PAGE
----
Watch VideoPlay Video
Wider distribution of China's wealth
In the new Five-Year Plan, the government is trying to narrow the income gap by increasing the low, stabilizing the middle, and curbing the high. But it's much more than that.
As China continues its rapid economic development, it also wants to share more benefits with its people.
Why this particular topic has become a priority?
In general terms, the plan aims to embrace what the government calls an "inclusive growth" strategy, which is a new idea on ensuring equal access to opportunities for people, while balancing economic and social development. As for the income distribution part, it means sharing more wealth.
While wages accounted for more than 56 percent of the nation's GDP in 1983, for example, this figure dropped to just under 37 percent by 2007. That means the increase in GDP has not increased the wealth of individual households.
It will be a different and happier story, if the country distributes more wealth to the people who powered its economic development. So the decision makers are trying to shift the basic concept from one of a strong nation, to one of a rich people. Another focus on income distribution is narrowing the gap.
The World Bank estimates the number of China's Gini Coefficient, which is a main gauge of income disparity, had surged to 0.47 in 2009, exceeding the warning line of 0.4. Three decades ago, it was below 0.22.
The widening income gap continues to be a serious socio-economic problem. It has also become a target in the debate on equality and justice. In the new plan authorities have realized that, while reforming the income distribution system, it's not just about how to make the cake bigger, but also how to cut it more fairly.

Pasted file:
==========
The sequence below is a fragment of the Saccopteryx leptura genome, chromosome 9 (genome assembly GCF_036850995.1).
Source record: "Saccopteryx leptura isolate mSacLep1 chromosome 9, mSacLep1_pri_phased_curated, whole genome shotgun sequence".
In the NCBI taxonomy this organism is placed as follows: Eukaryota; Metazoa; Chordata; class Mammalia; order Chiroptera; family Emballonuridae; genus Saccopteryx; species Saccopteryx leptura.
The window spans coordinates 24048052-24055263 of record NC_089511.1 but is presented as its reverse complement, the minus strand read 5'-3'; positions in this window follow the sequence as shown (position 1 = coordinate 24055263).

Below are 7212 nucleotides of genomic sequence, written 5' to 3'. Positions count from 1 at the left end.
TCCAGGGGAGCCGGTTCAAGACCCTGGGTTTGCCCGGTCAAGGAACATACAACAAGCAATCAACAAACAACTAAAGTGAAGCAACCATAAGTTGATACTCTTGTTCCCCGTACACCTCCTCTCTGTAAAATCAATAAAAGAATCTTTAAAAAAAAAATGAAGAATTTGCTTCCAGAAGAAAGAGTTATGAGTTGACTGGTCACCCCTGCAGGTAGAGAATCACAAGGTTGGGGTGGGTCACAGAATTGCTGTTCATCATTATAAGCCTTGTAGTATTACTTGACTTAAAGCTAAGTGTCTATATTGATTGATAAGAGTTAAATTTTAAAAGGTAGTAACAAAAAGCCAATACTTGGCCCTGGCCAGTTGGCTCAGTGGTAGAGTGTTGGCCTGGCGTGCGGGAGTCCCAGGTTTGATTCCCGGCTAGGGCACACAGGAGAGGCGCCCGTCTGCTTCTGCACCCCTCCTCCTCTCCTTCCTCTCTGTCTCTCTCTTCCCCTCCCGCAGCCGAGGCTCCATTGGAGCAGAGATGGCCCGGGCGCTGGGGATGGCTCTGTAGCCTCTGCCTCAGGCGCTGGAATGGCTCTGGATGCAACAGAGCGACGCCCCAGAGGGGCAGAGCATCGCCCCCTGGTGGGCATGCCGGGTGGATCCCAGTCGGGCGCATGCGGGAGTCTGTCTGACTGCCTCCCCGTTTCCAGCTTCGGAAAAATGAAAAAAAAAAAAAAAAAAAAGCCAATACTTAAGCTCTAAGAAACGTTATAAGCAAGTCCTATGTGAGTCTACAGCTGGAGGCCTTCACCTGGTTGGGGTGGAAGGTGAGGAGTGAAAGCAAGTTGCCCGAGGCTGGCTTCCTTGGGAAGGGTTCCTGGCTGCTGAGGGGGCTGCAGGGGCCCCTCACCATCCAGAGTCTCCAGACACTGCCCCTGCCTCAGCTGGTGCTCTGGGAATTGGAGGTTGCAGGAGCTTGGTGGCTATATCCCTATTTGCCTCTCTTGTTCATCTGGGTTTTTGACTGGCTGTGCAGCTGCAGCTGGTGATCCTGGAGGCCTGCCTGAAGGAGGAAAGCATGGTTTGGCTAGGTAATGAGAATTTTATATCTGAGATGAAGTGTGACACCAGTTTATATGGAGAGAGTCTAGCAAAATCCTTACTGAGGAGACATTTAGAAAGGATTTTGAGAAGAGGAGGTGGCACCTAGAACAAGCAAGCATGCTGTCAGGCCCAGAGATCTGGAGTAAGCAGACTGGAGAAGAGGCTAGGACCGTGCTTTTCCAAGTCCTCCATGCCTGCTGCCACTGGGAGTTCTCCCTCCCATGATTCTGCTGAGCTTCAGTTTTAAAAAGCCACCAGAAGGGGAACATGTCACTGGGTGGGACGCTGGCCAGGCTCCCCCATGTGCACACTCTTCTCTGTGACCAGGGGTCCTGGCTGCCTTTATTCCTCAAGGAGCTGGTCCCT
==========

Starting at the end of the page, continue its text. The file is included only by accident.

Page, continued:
Keys to bridging national income gap
China is, indeed, entering a difficult period of reform. While trying to boost the income of the poor, it may turn out that the income of the rich increases even faster. As society becomes more diversified, it's hard to come up with a policy that satisfies everyone.
For example, breaking up monopolies is one key to closing the income gap. The monthly salary for an average employee in telecommunications and natural resources could be up 10 times more that of those in the private sector, most of whom earn about three-thousand yuan per month.
The result has been public complaints, and millions of college graduates seeking jobs at state-owned monopolies, for better health care insurance and more stable incomes. Authorities are considering putting a cap on the total amount of salaries at these enterprises.
But that could mean these companies will end up losing talent. And of course, income redistribution is not all that's needed to help people deal with higher living costs. A better social insurance network, and an improved welfare system, could also help bridge the income gap.